4.7.3.  Deployment Considerations . . . . . . . . . . . . . .  32
       4.7.4.  Security Considerations . . . . . . . . . . . . . . .  33
     4.8.  TCP Tunneling . . . . . . . . . . . . . . . . . . . . . .  33
       4.8.1.  Introduction  . . . . . . . . . . . . . . . . . . . .  33
       4.8.2.  Usage of TCP Tunneling in RTSP  . . . . . . . . . . .  34
       4.8.3.  ALG Considerations  . . . . . . . . . . . . . . . . .  34
       4.8.4.  Deployment Considerations . . . . . . . . . . . . . .  34
       4.8.5.  Security Considerations . . . . . . . . . . . . . . .  35
     4.9.  Traversal Using Relays around NAT (TURN)  . . . . . . . .  35
       4.9.1.  Introduction  . . . . . . . . . . . . . . . . . . . .  35
       4.9.2.  Usage of TURN with RTSP . . . . . . . . . . . . . . .  36
       4.9.3.  ALG Considerations  . . . . . . . . . . . . . . . . .  37
       4.9.4.  Deployment Considerations . . . . . . . . . . . . . .  37
       4.9.5.  Security Considerations . . . . . . . . . . . . . . .  37
   5.  Firewalls . . . . . . . . . . . . . . . . . . . . . . . . . .  38
   6.  Comparison of NAT Traversal Techniques  . . . . . . . . . . .  39
   7.  Security Considerations . . . . . . . . . . . . . . . . . . .  41
   8.  Informative References  . . . . . . . . . . . . . . . . . . .  42
   Acknowledgements  . . . . . . . . . . . . . . . . . . . . . . . .  45
   Authors' Addresses  . . . . . . . . . . . . . . . . . . . . . . .  46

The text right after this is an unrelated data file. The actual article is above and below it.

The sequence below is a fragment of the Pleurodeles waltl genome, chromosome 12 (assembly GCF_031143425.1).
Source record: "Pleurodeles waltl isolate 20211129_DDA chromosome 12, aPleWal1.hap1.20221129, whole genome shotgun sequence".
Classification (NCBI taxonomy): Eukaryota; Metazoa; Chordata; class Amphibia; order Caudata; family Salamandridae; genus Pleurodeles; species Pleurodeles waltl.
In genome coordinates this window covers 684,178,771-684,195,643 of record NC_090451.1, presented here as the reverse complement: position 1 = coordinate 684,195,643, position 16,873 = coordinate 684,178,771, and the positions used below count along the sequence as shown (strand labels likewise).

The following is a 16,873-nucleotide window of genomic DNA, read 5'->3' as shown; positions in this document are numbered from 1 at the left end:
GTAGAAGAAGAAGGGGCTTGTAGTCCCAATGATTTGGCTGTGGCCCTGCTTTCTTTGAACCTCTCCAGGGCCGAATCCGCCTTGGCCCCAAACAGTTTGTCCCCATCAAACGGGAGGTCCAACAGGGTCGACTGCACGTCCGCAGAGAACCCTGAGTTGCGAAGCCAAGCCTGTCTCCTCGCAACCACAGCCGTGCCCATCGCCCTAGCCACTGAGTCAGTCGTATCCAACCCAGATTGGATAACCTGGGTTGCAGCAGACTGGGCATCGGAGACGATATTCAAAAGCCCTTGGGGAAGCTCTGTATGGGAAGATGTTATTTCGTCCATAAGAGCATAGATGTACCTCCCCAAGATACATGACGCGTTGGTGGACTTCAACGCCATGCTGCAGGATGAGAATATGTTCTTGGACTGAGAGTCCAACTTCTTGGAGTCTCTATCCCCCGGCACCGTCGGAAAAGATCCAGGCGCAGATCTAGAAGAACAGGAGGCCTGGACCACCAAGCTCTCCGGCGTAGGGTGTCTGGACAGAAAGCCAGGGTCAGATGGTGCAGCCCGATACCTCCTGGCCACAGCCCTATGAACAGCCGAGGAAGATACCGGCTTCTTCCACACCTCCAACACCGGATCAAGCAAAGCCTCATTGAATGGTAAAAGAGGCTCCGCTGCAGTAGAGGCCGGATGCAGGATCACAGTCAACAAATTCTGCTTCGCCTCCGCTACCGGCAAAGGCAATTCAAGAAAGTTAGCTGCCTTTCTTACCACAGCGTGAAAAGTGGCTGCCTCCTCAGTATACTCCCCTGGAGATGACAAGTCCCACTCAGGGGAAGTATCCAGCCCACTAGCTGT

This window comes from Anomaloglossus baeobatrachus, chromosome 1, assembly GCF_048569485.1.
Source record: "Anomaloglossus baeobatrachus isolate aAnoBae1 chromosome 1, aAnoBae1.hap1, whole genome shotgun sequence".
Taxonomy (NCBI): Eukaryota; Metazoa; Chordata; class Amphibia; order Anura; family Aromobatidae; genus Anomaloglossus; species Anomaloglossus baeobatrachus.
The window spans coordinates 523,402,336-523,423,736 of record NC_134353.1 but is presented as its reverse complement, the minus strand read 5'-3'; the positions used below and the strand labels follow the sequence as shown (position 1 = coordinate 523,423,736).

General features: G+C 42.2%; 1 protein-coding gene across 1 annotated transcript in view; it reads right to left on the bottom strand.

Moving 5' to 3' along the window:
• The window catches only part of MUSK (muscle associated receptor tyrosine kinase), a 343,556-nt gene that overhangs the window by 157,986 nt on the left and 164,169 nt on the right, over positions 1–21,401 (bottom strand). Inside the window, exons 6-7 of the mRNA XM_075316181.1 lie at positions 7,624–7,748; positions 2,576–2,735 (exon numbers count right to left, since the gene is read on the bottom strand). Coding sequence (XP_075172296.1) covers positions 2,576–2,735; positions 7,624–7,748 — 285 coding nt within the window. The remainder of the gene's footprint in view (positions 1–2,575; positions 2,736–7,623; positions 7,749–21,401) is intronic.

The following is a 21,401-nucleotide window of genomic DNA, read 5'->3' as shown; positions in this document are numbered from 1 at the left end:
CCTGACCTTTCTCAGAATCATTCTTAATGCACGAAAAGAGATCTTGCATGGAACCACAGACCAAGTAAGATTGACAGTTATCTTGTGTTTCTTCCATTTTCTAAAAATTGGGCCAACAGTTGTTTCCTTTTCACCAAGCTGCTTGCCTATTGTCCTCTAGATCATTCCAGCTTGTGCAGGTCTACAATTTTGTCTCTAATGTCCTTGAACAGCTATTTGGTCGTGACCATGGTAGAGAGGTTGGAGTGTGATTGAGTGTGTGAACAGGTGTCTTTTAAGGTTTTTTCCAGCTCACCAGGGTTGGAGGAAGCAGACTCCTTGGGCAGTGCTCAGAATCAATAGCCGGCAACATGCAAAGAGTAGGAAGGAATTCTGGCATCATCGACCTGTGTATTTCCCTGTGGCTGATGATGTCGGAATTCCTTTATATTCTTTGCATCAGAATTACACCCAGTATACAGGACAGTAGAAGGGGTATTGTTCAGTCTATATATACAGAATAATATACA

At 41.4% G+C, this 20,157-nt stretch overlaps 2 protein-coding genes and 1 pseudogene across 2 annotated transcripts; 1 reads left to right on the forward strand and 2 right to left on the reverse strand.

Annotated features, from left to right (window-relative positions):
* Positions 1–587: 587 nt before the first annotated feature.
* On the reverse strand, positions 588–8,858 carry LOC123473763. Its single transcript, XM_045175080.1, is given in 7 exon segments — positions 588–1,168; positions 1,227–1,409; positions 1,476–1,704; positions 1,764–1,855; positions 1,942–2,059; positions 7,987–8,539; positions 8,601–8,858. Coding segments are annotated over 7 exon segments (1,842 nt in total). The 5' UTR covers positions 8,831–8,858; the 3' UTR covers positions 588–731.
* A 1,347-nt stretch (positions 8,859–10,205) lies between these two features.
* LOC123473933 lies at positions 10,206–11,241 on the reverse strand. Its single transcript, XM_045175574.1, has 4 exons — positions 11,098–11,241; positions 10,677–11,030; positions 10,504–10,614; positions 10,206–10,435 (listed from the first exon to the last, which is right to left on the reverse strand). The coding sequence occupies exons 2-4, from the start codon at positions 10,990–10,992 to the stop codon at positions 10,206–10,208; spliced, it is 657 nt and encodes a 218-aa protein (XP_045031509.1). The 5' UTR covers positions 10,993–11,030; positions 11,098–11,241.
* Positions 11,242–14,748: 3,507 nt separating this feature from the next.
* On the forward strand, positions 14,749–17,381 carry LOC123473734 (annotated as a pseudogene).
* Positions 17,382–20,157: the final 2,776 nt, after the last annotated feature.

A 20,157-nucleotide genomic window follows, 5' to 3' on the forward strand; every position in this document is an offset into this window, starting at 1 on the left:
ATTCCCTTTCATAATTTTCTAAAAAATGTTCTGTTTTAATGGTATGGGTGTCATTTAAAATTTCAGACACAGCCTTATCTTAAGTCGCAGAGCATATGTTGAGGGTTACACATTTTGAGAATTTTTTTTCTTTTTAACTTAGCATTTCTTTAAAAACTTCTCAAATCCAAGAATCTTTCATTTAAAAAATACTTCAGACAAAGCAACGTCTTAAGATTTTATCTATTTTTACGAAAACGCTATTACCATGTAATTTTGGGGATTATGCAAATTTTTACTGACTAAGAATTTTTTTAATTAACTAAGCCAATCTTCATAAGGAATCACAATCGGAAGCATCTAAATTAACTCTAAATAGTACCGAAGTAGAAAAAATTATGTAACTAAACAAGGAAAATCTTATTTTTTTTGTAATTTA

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1.  Introduction

   Today there is a proliferating deployment of different types of
   Network Address Translator (NAT) boxes that in many cases only
   loosely follow standards [RFC3022] [RFC2663] [RFC3424] [RFC4787]
   [RFC5382].  NATs cause discontinuity in address realms [RFC3424];
   therefore, an application protocol, such as the Real-Time Streaming
   Protocol (RTSP) [RFC2326] [RTSP], needs to deal with such
   discontinuities caused by NATs.  The problem is that, being a media
   control protocol managing one or more media streams, RTSP carries
   network address and port information within its protocol messages.
   Because of this, even if RTSP itself, when carried over the
   Transmission Control Protocol (TCP) [RFC793], for example, is not
   blocked by NATs, its media streams may be blocked by NATs.  This will
   occur unless special protocol provisions are added to support NAT
   traversal.

   Like NATs, firewalls are also middleboxes that need to be considered.
   Firewalls help prevent unwanted traffic from getting in or out of the
   protected network.  RTSP is designed such that a firewall can be
   configured to let RTSP-controlled media streams go through with
   limited implementation effort.  The effort needed is to implement an
   Application Level Gateway (ALG) to interpret RTSP parameters.  There
   is also a large class of firewalls, commonly home firewalls, that use
   a filtering behavior that appears to be the same as what NATs have.
   This type of firewall will be successfully traversed using the same
   solution as employed for NAT traversal, instead of relying on an RTSP
   ALG.  Therefore, firewalls will also be discussed and some important
   differences highlighted.